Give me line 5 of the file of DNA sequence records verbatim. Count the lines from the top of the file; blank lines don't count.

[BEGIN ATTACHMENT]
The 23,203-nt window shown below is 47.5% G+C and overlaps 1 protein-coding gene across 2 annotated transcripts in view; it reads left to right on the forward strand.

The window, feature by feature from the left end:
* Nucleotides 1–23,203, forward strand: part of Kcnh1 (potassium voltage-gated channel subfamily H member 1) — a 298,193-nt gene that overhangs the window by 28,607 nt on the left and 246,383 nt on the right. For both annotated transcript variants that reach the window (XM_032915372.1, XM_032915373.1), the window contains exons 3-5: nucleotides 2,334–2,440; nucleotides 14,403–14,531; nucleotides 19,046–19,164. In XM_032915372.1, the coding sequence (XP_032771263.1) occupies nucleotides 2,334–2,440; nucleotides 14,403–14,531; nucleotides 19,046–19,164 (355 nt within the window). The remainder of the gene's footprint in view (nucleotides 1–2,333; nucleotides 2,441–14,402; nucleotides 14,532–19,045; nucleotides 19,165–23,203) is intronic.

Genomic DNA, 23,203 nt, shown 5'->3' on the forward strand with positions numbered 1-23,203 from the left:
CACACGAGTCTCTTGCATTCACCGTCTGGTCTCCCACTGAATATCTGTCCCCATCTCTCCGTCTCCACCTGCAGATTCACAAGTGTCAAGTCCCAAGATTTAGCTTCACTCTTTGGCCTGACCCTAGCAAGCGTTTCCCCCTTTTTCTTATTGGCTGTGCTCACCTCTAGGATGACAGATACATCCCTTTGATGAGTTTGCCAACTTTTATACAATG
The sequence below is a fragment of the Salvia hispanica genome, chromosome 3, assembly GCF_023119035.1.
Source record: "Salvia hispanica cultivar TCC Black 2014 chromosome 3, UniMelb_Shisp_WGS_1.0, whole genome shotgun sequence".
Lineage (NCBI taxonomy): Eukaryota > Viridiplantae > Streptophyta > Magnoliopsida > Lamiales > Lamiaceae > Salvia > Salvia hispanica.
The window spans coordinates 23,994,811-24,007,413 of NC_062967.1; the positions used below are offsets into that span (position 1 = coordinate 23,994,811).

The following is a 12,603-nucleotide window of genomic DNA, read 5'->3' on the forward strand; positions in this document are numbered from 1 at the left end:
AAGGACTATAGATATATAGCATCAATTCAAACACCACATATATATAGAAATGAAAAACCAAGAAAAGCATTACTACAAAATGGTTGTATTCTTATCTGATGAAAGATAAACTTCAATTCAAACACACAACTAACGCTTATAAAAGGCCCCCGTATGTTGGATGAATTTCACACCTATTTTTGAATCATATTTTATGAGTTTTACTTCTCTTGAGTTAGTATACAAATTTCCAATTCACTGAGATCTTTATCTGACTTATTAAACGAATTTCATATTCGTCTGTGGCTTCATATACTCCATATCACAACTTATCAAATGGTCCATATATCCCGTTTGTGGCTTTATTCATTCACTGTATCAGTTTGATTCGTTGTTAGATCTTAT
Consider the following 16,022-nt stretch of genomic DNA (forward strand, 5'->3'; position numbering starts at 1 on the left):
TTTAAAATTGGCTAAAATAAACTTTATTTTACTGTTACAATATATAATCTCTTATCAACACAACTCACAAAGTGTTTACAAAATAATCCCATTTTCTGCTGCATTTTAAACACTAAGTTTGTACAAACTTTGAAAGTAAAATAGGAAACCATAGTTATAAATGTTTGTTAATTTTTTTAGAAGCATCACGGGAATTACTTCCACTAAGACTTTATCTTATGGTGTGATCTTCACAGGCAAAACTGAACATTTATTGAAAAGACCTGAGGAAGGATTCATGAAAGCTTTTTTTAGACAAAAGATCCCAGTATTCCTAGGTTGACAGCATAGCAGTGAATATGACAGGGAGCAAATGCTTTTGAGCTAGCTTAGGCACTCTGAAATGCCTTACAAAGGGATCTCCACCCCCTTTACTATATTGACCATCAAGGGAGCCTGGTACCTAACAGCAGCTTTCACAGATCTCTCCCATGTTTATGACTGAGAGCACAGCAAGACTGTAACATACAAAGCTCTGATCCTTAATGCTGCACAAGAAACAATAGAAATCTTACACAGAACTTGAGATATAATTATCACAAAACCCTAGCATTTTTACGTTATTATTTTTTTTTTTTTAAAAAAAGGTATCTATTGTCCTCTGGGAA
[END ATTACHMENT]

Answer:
CACACGAGTCTCTTGCATTCACCGTCTGGTCTCCCACTGAATATCTGTCCCCATCTCTCCGTCTCCACCTGCAGATTCACAAGTGTCAAGTCCCAAGATTTAGCTTCACTCTTTGGCCTGACCCTAGCAAGCGTTTCCCCCTTTTTCTTATTGGCTGTGCTCACCTCTAGGATGACAGATACATCCCTTTGATGAGTTTGCCAACTTTTATACAATG